The State of Food Security and Nutrition in the World 2018: Building Climate Resilience for Food Security and Nutrition

Organization(s): FAO
Year: 2018
Language: Arabic, English, Russian
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Progress, although limited in magnitude and pace, has been made in reducing child stunting and increasing exclusive breastfeeding for the first six months of life. Nonetheless, while the prevalence of overweight in children under five years may not have changed significantly in recent years, adult obesity continues to rise and one in three women of reproductive age in the world is anaemic.

Children with low weight-for-height (wasting) have an increased risk of mortality. In 2017, 7.5 percent of children under five were affected by this form of undernutrition, with regional prevalences ranging from 1.3 percent in Latin America to 9.7 percent in Asia.

Multiple forms of malnutrition are evident in many countries. Poor access to food and particularly healthy food contributes to undernutrition as well as overweight and obesity. It increases the risk of low birthweight, childhood stunting and anaemia in women of reproductive age, and it is linked to overweight in school-age girls and obesity among women,  countries. The higher cost of nutritious foods, the stress of living with food insecurity and physiological adaptations to food restriction help explain why food insecure families have a higher risk of overweight and obesity. Additionally, maternal and infant/child food deprivation can result in foetal and early childhood “metabolic imprinting”, which increases the risk of obesity and diet-related non-communicable diseases later in life.

Having thoroughly investigated the role of conflict last year, the focus in 2018 is on the role of climate – more specifically, climate variability and extremes. Climate variability and extremes are a key driver behind the recent rises in global hunger and one of the leading causes of severe food crises. The changing nature of climate variability and extremes is negatively affecting all dimensions of food security (food availability, access, utilization and stability), as well as reinforcing other underlying causes of malnutrition related to child care and feeding, health services and environmental health. The risk of food insecurity and malnutrition is greater nowadays because livelihoods and livelihood assets – especially of the poor – are more exposed and vulnerable to changing climate variability and extremes. What can be done to prevent this threat from eroding the gains made in ending hunger and malnutrition in recent years?

This report launches an urgent appeal to accelerate and scale up actions to strengthen resilience and adaptive capacity in the face of changing climate variability and increasing extremes. National and local governments are facing challenges in trying to determine measures to prevent risk and address the effects of these stressors. They can be guided by existing global policy platforms and processes whereby climate resilience is an important element: climate change (governed by the UNFCCC and the 2015 Paris Agreement); disaster risk reduction (the Sendai Framework on Disaster Risk Reduction); humanitarian emergency response (the 2016 World Humanitarian Summit and the Grand Bargain); improved nutrition and healthy diets (the Second International Conference on Nutrition and the UN Decade of Action on Nutrition 2016–2025); and development (as part of the overarching 2030 Agenda for Sustainable Development). However, it is important to ensure better integration of these global policy platforms and processes to ensure that actions across and within sectors such as environment, food, agriculture and health pursue coherent objectives. The success of policies, programmes and practices that national and local governments implement to address these challenges will also depend on cross-cutting factors, as well as specific tools and mechanisms that are adaptable to specific contexts.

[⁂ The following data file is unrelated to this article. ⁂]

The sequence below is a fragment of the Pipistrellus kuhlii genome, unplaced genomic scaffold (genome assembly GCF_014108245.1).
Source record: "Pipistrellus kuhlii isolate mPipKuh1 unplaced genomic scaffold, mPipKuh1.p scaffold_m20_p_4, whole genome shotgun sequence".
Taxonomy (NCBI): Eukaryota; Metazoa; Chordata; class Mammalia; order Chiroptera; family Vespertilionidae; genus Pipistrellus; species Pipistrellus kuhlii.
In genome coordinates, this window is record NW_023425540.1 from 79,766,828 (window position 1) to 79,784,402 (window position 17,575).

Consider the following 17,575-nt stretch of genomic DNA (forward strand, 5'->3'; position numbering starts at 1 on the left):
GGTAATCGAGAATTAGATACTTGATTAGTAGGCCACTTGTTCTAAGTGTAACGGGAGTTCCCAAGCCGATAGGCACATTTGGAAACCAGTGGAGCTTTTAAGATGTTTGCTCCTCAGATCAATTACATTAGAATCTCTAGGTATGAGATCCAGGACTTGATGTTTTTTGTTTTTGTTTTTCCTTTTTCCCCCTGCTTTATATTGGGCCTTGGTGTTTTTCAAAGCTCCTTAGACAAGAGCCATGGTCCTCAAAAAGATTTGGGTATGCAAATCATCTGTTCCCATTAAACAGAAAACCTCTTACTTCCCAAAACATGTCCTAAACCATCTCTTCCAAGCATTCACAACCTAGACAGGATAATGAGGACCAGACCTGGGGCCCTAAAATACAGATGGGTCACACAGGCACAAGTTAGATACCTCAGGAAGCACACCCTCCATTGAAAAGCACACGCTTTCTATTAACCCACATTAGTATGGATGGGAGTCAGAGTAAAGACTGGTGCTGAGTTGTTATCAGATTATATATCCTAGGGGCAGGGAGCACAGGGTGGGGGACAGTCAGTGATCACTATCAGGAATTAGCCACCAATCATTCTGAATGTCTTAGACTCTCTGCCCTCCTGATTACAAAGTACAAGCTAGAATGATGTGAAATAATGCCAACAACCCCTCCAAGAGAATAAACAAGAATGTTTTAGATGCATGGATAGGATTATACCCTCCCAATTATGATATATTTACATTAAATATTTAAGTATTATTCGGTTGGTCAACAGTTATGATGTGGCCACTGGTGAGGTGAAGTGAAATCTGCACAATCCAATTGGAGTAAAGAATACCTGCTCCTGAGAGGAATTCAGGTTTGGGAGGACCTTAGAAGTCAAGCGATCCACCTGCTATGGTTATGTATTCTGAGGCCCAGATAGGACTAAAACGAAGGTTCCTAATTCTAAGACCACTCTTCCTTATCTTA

Part 1 of this report presents the most recent trends in hunger, food insecurity and malnutrition in all its forms with a focus on monitoring progress on SDG Targets 2.1 and 2.2. This year the report also provides a deeper exploration of the indicator of wasting among children under five years of age. The last section of Part 1 aims to build the bridge between the first two sections by exploring the links between food insecurity and various forms of malnutrition. The current state of knowledge is presented on the pathways through which poor access to food can contribute simultaneously to undernutrition as
well as overweight and obesity, resulting in the coexistence of multiple forms of malnutrition at the country level and even within the same households.

Part 2 closely scrutinizes the extent to which climate variability and extremes are undermining progress in the areas of food security and nutrition through different channels. The analysis ultimately points to guidance on how the key challenges brought about by climate variability and extremes can be overcome if we are to achieve the goals of ending hunger and malnutrition in all forms by 2030 (SDG Targets 2.1 and 2.2) as well as other related SDGs, including taking action to combat climate change and its impacts (SDG13).

Link to Arabic version

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